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Published February 10th, 2016
Greener Power Likely Coming to Lafayette

City leaders want residents to have a choice of where their electricity comes from.
After weighing all the options, Lafayette City Council members voted to move forward with Marin Clean Energy - a nonprofit that procures electricity from renewable sources such as solar, wind, bioenergy, geothermal, and small hydro, then partners with PG&E to deliver it - so that they can conduct a membership analysis. Assuming the analysis is positive in terms of rates and environmental impact, the city will join MCE.
The energy used in homes, businesses and municipal buildings is now provided solely by PG&E, which currently reports that 27 percent of its energy production comes from renewable sources. The utility is working toward one-third of its energy portfolio from renewables by 2020.
By going with MCE, residents will have a choice of power options: stay with PG&E, or pick from MCE's power options: "light green" with 56 percent renewable energy, "deep green" 100 percent renewable, or "Local Sol" with 100 percent local solar.
With a unanimous affirmative vote, Ordinance 644 was officially introduced, and continued to March 14 for its second reading and adoption. The ordinance approves the Marin Clean Energy Joint Powers Agreement and authorizes the implementation of a Community Choice Aggregation program.
"Today we don't have a choice," said Mark Higgins, Environmental Task Force member. "Joining a CCE (community choice energy) provider enables more competition where there currently is none - two competing entities that have to compete for customers. At the end of the day it's the market that wins."
By offering service with Marin Clean Energy, Lafayette joins a Community Choice Aggregation program, or CCA, which enables local governments to acquire cleaner renewable power on behalf of residents and businesses, and creates a partnership with local utilities - in this case, PG&E - to deliver it through its power lines, benefitting customers with affordable rates, local control and greener energy. PG&E would continue to provide consolidated billing, still owns the grid, provides customer service and maintains power lines.
Since 2002, when the state of California passed AB 117, public agencies and joint power authorities are able to pool the electricity demands of their constituents to provide a local power choice.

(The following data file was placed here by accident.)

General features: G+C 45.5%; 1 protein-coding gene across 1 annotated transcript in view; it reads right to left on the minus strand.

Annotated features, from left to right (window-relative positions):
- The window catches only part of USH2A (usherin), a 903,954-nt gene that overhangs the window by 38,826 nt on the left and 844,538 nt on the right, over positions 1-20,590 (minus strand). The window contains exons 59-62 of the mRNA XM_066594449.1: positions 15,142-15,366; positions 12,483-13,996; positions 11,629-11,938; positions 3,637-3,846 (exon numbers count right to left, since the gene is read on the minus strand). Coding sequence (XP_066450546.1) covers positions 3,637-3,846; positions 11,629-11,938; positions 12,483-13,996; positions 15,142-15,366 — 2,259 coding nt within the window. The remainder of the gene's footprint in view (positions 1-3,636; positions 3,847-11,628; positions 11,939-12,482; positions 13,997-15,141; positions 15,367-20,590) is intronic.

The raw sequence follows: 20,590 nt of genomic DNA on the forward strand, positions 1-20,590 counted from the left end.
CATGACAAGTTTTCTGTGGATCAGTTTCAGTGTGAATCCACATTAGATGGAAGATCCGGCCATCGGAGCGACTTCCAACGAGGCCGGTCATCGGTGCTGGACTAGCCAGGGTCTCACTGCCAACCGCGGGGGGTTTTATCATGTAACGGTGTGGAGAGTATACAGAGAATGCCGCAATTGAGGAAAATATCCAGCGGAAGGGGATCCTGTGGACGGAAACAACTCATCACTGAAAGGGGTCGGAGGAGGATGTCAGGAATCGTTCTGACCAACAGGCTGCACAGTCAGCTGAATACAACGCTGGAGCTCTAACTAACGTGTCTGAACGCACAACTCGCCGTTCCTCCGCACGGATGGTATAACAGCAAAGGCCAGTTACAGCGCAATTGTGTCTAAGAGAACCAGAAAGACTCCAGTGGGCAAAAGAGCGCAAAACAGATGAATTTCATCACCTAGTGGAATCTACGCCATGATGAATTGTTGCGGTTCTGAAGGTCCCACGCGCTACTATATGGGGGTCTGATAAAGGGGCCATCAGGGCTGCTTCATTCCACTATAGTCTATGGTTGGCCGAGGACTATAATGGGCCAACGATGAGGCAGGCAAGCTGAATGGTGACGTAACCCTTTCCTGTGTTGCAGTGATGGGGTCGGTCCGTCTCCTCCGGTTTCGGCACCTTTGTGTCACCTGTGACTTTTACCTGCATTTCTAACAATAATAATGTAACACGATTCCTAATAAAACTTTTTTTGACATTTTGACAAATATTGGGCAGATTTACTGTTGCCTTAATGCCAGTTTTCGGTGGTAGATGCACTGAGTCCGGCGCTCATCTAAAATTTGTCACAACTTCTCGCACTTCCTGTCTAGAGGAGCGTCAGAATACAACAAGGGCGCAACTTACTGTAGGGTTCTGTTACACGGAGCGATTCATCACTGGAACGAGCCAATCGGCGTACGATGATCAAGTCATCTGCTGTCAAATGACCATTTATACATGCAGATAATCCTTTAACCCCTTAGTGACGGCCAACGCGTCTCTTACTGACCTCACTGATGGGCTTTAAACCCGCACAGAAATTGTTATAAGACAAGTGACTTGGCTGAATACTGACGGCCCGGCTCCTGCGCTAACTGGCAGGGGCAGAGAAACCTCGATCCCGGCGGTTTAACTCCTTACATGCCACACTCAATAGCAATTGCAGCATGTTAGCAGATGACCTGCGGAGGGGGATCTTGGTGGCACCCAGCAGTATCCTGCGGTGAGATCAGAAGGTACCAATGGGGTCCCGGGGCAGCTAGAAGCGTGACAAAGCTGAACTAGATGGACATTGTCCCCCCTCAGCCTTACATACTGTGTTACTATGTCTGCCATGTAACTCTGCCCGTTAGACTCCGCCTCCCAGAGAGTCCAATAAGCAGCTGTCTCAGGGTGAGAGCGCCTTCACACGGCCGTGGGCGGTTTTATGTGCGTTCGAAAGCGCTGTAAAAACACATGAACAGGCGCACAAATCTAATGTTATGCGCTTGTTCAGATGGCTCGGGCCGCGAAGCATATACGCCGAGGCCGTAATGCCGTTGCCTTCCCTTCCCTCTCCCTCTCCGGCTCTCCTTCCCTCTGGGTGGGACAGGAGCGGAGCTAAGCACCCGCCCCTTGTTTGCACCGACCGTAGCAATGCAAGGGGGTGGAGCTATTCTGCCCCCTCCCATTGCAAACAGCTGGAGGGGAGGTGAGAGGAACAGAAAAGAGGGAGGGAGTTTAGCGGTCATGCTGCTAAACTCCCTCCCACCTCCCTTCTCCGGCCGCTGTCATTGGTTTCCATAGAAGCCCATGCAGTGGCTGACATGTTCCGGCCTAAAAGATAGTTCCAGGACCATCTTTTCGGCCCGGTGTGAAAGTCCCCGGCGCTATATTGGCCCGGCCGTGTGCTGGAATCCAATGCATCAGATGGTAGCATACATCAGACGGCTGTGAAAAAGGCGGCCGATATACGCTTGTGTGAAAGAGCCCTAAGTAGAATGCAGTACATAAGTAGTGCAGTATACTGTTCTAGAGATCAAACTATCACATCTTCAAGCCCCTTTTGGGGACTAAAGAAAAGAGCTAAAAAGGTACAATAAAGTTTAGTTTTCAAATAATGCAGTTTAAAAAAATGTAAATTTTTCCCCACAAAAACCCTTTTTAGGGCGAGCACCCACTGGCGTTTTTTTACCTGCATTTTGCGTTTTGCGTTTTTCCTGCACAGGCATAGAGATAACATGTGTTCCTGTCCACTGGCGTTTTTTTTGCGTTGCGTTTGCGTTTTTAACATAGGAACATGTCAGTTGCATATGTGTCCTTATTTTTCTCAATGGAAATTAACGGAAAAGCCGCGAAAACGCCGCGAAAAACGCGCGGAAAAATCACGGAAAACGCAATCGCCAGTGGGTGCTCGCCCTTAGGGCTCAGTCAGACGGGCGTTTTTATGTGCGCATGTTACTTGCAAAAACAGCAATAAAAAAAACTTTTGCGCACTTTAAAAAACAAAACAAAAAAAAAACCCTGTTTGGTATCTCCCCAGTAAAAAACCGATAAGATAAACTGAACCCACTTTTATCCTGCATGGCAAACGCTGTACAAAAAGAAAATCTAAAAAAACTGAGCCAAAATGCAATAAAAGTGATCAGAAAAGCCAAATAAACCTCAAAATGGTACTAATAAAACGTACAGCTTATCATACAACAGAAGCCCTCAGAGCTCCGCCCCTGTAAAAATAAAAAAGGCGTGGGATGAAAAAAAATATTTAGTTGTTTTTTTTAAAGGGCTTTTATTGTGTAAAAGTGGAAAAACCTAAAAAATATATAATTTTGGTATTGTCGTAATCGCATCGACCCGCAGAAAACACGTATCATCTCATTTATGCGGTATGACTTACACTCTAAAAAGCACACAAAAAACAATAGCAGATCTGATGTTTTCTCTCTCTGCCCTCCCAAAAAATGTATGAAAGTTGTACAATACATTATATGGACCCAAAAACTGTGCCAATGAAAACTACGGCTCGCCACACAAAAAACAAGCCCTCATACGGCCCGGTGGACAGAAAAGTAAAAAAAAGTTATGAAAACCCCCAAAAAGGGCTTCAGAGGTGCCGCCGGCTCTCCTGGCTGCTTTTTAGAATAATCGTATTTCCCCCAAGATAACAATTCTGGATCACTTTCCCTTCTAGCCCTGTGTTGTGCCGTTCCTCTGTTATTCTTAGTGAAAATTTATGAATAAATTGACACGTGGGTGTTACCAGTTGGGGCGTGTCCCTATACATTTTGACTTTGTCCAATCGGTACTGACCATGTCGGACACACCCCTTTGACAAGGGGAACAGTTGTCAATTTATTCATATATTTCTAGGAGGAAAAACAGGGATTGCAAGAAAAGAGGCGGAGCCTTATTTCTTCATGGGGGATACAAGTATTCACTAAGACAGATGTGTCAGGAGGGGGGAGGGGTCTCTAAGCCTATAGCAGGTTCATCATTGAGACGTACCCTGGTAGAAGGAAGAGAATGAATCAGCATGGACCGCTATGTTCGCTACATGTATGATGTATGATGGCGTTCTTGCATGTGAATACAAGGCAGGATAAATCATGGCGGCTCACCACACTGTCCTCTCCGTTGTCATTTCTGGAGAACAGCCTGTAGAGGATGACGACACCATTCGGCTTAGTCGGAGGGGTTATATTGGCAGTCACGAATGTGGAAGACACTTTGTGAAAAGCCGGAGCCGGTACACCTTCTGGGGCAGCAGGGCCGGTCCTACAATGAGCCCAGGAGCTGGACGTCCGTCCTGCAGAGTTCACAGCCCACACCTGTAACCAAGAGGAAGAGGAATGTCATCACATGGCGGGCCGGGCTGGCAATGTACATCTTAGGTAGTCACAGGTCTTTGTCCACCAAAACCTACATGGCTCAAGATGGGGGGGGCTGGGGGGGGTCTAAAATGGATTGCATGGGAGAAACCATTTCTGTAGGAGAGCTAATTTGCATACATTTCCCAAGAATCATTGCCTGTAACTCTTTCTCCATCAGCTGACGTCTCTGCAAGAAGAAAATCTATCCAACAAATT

Residents can expect to see a robust outreach campaign by MCE to help customers make an informed decision later this year, with actual electricity service starting in late summer or fall 2016, if the membership analysis is positive. Additional outreach will include local events and workshops, as well as presentations to clubs and organizations. Customers will have the choice of opting out of the MCE arrangement and can return to PG&E service at any time.
Offering this option has no fiscal impact on the city. In addition, this move coincides with the city's Environmental Strategy that was adopted in 2006 to encourage a more environmentally sustainable community.
Although Contra Costa County is in the initial phase of creating its own CCE, it is unknown how long that may take and there is uncertainty about start-up costs, rate competitiveness, timing and risk.
City leaders chose to go with MCE, an existing provider that was formed in 2008, serving customers since 2010, with a proven track record. According to the City of Lafayette Staff Report, MCE currently serves 165,000 customers in all of the cities and unincorporated areas of Marin County. The organization is addressing climate change by reducing energy related greenhouse gas emissions through a range of renewable energy sources, providing 50 to 100 percent of their electricity through renewable sources: solar, wind and waste-to-energy. So far MCE reports that it has reduced more than 131 million pounds of green- house gas emissions, and in the process, is saving its customers more than $5.9 million via lower electricity rates.
The environmental task force has been actively investigating energy options since 2014. It evaluated a long list of considerations before making its recommendation to the city council to join MCE, including rate volatility, financial liability, the impact of green house gas emissions, control over governance and more. The group concluded that taking no action would limit customer choice.
Acknowledging that it's unfortunate that Contra Costa County is not further along the CCE path, Council Member Mike Anderson said, "This is something that is available now that we can take advantage of - we get a choice to our residents quickly."
Mayor Mark Mitchell agreed: "Who doesn't like choice?"


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